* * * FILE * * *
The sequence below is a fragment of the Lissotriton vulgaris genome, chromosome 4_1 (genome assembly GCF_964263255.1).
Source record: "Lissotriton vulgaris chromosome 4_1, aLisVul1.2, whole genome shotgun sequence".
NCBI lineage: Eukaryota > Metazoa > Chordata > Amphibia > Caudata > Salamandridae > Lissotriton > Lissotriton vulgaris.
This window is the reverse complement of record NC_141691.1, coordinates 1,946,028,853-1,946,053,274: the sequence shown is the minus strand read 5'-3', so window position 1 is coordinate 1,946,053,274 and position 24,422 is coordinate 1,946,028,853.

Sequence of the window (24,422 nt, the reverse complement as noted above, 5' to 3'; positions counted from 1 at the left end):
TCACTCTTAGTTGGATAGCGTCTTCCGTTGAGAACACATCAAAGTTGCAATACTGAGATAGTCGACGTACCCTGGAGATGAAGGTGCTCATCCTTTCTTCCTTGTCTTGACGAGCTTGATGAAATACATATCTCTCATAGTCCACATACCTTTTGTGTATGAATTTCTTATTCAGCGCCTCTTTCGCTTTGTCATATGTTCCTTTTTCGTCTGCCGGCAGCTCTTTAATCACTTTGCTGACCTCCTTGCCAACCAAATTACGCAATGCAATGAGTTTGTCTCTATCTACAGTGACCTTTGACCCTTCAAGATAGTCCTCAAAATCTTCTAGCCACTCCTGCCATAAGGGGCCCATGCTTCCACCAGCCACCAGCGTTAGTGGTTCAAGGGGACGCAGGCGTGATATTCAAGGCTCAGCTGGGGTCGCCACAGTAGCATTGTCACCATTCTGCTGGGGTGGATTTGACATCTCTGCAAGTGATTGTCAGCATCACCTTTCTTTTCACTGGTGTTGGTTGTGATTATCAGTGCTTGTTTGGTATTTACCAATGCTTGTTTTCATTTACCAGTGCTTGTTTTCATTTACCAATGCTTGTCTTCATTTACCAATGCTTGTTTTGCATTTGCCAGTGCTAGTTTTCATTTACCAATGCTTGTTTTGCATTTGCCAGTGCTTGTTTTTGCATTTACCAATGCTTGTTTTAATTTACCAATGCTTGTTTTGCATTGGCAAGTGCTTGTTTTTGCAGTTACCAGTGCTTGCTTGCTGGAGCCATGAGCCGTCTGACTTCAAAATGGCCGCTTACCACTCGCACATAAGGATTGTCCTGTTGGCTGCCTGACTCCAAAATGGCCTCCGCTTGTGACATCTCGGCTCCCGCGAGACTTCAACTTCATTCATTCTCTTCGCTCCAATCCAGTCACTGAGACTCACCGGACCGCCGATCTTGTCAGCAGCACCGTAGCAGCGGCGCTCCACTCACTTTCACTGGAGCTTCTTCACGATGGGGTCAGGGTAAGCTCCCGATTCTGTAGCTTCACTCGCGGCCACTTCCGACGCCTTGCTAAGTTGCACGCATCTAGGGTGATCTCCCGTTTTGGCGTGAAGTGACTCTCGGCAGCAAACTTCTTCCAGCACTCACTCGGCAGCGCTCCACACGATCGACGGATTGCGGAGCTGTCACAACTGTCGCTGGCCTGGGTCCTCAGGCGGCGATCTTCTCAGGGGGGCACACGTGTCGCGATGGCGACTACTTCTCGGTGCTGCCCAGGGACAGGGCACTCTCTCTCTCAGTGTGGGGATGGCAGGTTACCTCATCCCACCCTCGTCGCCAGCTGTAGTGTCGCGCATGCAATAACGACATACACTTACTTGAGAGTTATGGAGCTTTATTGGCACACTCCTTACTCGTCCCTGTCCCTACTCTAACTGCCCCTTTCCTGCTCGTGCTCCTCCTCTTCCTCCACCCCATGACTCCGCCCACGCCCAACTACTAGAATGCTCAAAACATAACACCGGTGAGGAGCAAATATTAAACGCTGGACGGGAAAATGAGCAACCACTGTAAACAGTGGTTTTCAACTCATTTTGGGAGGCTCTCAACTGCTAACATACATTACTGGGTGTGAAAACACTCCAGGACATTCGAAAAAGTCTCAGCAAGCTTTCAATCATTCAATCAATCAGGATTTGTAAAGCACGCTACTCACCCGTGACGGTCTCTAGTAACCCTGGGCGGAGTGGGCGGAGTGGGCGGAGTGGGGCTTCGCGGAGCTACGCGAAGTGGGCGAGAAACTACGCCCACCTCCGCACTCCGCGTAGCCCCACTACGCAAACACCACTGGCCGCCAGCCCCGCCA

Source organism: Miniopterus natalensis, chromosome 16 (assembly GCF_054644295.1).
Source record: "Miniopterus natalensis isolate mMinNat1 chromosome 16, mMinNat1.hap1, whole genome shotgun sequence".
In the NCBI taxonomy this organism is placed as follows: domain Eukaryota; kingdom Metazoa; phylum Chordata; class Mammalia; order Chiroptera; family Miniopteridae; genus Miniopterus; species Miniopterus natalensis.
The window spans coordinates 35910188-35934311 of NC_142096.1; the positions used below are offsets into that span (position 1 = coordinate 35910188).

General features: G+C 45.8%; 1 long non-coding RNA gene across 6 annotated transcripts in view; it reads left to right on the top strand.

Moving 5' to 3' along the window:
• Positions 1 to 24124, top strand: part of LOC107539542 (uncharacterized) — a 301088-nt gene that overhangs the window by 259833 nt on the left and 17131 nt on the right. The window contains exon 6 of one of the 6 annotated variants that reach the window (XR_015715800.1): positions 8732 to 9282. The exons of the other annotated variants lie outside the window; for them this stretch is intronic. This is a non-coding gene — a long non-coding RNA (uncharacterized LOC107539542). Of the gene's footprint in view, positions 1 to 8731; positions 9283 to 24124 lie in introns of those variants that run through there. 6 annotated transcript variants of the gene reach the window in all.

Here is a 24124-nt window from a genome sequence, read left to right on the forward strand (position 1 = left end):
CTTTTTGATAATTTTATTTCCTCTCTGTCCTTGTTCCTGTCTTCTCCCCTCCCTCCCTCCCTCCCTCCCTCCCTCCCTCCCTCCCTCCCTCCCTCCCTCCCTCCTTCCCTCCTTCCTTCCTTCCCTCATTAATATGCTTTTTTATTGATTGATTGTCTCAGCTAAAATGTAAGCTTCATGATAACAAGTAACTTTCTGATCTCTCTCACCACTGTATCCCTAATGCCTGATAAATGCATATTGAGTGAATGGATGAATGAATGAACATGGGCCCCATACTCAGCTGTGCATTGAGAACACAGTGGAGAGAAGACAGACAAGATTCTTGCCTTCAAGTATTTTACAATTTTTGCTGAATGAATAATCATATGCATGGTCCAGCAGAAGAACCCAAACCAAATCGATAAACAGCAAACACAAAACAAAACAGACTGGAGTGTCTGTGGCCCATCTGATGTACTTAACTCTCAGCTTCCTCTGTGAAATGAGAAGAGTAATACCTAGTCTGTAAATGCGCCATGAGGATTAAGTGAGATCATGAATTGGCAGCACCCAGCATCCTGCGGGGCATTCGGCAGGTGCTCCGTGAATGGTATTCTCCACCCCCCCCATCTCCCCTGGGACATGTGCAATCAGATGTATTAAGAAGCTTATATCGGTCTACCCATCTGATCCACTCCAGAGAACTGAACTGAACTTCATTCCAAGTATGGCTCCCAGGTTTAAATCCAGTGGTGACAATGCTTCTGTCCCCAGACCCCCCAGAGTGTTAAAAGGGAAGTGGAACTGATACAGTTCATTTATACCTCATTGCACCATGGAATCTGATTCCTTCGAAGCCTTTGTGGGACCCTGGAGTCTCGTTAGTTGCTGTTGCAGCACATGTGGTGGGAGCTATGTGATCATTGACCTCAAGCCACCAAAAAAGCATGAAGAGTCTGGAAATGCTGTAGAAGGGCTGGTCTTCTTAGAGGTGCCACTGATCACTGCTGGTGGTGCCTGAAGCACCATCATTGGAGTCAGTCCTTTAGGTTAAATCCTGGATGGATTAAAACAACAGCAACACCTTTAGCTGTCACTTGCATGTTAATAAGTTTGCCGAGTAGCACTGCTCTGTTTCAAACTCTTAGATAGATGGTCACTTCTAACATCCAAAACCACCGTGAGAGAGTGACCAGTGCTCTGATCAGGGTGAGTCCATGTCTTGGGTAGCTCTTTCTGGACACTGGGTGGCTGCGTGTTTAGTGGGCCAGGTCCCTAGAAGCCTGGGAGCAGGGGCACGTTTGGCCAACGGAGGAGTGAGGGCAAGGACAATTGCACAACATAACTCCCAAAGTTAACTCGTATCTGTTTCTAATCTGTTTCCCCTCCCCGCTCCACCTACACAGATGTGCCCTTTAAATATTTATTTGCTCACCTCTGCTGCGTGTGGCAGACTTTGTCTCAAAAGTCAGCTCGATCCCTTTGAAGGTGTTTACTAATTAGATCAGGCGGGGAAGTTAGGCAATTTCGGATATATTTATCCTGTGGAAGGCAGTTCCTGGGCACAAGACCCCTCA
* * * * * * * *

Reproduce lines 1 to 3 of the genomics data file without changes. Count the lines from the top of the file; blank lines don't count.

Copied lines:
The sequence below is a fragment of the Lissotriton vulgaris genome, chromosome 4_1 (genome assembly GCF_964263255.1).
Source record: "Lissotriton vulgaris chromosome 4_1, aLisVul1.2, whole genome shotgun sequence".
NCBI lineage: Eukaryota > Metazoa > Chordata > Amphibia > Caudata > Salamandridae > Lissotriton > Lissotriton vulgaris.